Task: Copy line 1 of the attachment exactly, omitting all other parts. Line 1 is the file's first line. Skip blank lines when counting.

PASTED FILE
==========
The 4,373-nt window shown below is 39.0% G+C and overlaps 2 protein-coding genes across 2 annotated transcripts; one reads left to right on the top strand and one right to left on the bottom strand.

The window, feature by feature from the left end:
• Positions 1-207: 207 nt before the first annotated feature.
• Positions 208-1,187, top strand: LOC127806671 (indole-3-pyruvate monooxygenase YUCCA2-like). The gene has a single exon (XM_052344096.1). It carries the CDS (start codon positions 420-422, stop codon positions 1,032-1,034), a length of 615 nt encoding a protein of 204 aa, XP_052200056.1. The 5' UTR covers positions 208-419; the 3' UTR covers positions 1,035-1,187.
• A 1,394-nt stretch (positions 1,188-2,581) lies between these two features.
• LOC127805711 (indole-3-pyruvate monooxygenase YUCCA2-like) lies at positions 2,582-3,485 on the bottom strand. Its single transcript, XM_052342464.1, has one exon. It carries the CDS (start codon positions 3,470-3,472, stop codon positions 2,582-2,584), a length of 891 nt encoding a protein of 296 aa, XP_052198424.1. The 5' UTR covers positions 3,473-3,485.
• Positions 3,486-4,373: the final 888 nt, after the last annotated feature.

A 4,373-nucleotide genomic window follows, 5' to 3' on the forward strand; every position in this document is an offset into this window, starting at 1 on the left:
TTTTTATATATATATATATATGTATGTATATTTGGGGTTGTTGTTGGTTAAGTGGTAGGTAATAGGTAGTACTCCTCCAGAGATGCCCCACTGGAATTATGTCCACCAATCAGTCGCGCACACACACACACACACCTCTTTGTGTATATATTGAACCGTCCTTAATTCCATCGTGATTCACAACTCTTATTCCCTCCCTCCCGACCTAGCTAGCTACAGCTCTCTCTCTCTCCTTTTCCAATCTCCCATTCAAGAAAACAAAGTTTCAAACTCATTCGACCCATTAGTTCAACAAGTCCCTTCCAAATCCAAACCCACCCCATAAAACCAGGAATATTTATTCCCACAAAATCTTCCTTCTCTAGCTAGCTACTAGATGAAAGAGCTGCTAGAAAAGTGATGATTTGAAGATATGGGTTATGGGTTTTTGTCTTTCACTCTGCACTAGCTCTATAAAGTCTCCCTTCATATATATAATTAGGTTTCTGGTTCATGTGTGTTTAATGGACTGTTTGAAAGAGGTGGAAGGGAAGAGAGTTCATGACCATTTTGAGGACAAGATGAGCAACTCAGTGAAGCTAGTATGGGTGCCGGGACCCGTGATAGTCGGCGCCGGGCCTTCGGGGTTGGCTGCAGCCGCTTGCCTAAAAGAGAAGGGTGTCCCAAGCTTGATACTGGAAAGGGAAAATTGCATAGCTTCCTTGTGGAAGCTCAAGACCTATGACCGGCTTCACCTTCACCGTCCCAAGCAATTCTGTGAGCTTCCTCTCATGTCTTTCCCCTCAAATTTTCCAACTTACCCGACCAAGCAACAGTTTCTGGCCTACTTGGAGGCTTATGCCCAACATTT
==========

The 4,373-nt window shown below is 39.0% G+C and overlaps 2 protein-coding genes across 2 annotated transcripts; one reads left to right on the top strand and one right to left on the bottom strand.